Release Date: May 4th, 2007 (Landmark Sunshine Cinemas and the Paris Theatre) by First Look Pictures.
The Cast Fanny Ardant, Juliette Binoche, Steve Buscemi, Sergio Castellitto, Willem Dafoe, Gérard Depardieu, Marianne Faithfull, Ben Gazzara, Maggie Gyllenhaal, Bob Hoskins, Margo Martindale, Emily Mortimer, Nick Nolte, Catalina Sandino Moreno, Natalie Portman, Miranda Richardson, Gena Rowlands, Ludivine Sagnier, Rufus Sewell, Gaspard Ulliel, Elijah Wood
Directed by Bruno Podalydes, Gurinder Chadha, Gus Van Sant, Joel and Ethan Coen, Walter Salles and Daniela Thomas, Christopher Doyle, Isabelle Coixet, Nobuhiro Suwa, Sylvain Chomet, Alfonso Cuaron, Richard LaGravanese, Olivier Assayas, Olivier Schmitz, Tetsuo Negata, Wes Craven, Gerard Depardieu, Frederic Auburtin, Alexander Payne, Tom Tykwer, Vincenzo Natali.
BASIC PREMISE: 18 short stories by 20 directors about Paris, the city of love.
ENTERTAINMENT VALUE: Paris, je t’aime has a conglomerate of many short segments that show different perspectives of Paris which blend genres such as comedy, romance, drama, surrealism and even some chills. Fortunately, none of these segments have the same characters, which would made it extremely headache-inducing. The most entertaining shorts include the first one, Tour Eiffel, by director Sylvain Chomet, which has the similar quirky, dry humor found in Chomet’s brilliant animated film The Triplets of Belleville. Also, there’s Tom Tykwer’s very imaginative and well-shot Faubourg Saint-Denis with the radiant Natalie Portman, and the Coen brother’s wickedly funny Tuileres with Steve Buscemi as a tourist in a Paris subway station and has an unexpected interaction with a couple. The most surprisingly sweet segment is Gurinder Chadha’s Quais de Seine about a young French man who flirts with a Muslim girl who wears a veil. In more intense and chilling shorts, Elijah Wood becomes a vampire in Quartier de la Madeleine by Vincenzo Natali and Pere-Lachaise with Emily Mortimer. Segments with Maggie Gyllenaal, Gérard Depardieu and Juliette Binoche feel rather bland and forgettable. The most romantic segment is QUARTIER LATIN co-directed by Gerard Depardieu and Frederic Auburtin and starring the charming Gena Rowlands. Paris, je t’aime culminates with the short 14th Arrondissement by Alexander Payne, a bittersweet and funny gem about a middle-aged American tourist (Margo Martindale) sitting on a bench in Paris and speaks her thoughts about Paris with lots of mispronunciations.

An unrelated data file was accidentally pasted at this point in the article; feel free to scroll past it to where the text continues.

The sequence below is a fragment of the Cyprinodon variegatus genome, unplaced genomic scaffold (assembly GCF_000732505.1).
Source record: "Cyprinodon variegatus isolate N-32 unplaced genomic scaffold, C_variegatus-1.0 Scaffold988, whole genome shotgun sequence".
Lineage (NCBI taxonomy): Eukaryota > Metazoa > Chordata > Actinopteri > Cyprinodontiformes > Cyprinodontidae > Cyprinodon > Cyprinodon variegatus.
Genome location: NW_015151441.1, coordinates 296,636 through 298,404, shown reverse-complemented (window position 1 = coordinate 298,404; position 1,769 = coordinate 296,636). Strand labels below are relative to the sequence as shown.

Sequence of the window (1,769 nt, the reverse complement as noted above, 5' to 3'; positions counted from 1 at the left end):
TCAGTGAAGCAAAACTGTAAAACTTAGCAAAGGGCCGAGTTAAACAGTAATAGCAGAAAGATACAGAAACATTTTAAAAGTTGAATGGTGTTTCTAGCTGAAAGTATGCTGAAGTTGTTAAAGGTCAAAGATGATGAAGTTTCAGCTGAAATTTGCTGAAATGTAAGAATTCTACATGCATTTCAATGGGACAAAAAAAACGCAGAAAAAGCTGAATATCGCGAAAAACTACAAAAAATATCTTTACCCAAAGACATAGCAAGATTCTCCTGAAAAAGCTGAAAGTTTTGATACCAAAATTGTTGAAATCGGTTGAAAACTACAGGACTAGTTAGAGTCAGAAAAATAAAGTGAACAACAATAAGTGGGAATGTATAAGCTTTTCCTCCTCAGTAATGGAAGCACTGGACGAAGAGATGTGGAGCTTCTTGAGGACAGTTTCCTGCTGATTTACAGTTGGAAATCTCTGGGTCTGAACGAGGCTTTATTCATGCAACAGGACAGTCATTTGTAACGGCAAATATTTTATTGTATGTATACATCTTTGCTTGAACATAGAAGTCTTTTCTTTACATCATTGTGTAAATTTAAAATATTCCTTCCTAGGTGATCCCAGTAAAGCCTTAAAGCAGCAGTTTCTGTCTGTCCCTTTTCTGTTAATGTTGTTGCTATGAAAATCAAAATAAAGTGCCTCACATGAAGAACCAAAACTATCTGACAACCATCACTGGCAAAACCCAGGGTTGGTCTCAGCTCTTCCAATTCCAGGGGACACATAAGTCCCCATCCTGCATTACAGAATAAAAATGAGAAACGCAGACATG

SPIRITUAL VALUE: None, other than how different Paris feels depending on your perspective and which district you’re in.
INSULT TO YOUR INTELLIGENCE: A few bland, dull segments.
NUMBER OF TIMES I CHECKED MY WATCH: 4
IN A NUTSHELL: Enchanting, despite a few dull and bland segments. A bittersweet ode to the City of Love.
RECOMMENDED WAY TO WATCH: Movie Theater
The "P" Menu